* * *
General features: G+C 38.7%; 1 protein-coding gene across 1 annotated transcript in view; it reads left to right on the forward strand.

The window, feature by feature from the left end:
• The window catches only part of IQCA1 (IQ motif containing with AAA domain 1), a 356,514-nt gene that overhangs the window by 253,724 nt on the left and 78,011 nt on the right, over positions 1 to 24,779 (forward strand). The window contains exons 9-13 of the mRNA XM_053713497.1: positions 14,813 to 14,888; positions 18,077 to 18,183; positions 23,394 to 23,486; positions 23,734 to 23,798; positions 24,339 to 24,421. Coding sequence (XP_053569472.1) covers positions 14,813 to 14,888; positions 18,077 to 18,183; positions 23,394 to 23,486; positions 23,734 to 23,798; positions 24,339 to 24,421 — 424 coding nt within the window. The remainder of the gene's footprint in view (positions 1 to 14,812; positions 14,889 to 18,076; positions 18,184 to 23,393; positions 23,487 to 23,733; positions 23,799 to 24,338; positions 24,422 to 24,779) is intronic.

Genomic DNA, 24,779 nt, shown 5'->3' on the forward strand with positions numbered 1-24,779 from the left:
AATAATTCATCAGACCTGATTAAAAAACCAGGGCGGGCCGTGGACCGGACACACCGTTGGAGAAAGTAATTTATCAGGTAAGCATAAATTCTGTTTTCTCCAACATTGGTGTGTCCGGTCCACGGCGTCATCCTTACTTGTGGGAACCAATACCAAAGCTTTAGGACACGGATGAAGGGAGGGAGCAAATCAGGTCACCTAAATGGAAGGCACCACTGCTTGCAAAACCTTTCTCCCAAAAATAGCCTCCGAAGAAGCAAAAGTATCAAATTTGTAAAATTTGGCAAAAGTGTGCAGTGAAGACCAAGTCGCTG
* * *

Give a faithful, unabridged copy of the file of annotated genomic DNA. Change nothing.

General features: G+C 38.7%; 1 protein-coding gene across 1 annotated transcript in view; it reads left to right on the forward strand.

The window, feature by feature from the left end:
• The window catches only part of IQCA1 (IQ motif containing with AAA domain 1), a 356,514-nt gene that overhangs the window by 253,724 nt on the left and 78,011 nt on the right, over positions 1 to 24,779 (forward strand). The window contains exons 9-13 of the mRNA XM_053713497.1: positions 14,813 to 14,888; positions 18,077 to 18,183; positions 23,394 to 23,486; positions 23,734 to 23,798; positions 24,339 to 24,421. Coding sequence (XP_053569472.1) covers positions 14,813 to 14,888; positions 18,077 to 18,183; positions 23,394 to 23,486; positions 23,734 to 23,798; positions 24,339 to 24,421 — 424 coding nt within the window. The remainder of the gene's footprint in view (positions 1 to 14,812; positions 14,889 to 18,076; positions 18,184 to 23,393; positions 23,487 to 23,733; positions 23,799 to 24,338; positions 24,422 to 24,779) is intronic.

Genomic DNA, 24,779 nt, shown 5'->3' on the forward strand with positions numbered 1-24,779 from the left:
AATAATTCATCAGACCTGATTAAAAAACCAGGGCGGGCCGTGGACCGGACACACCGTTGGAGAAAGTAATTTATCAGGTAAGCATAAATTCTGTTTTCTCCAACATTGGTGTGTCCGGTCCACGGCGTCATCCTTACTTGTGGGAACCAATACCAAAGCTTTAGGACACGGATGAAGGGAGGGAGCAAATCAGGTCACCTAAATGGAAGGCACCACTGCTTGCAAAACCTTTCTCCCAAAAATAGCCTCCGAAGAAGCAAAAGTATCAAATTTGTAAAATTTGGCAAAAGTGTGCAGTGAAGACCAAGTCGCTG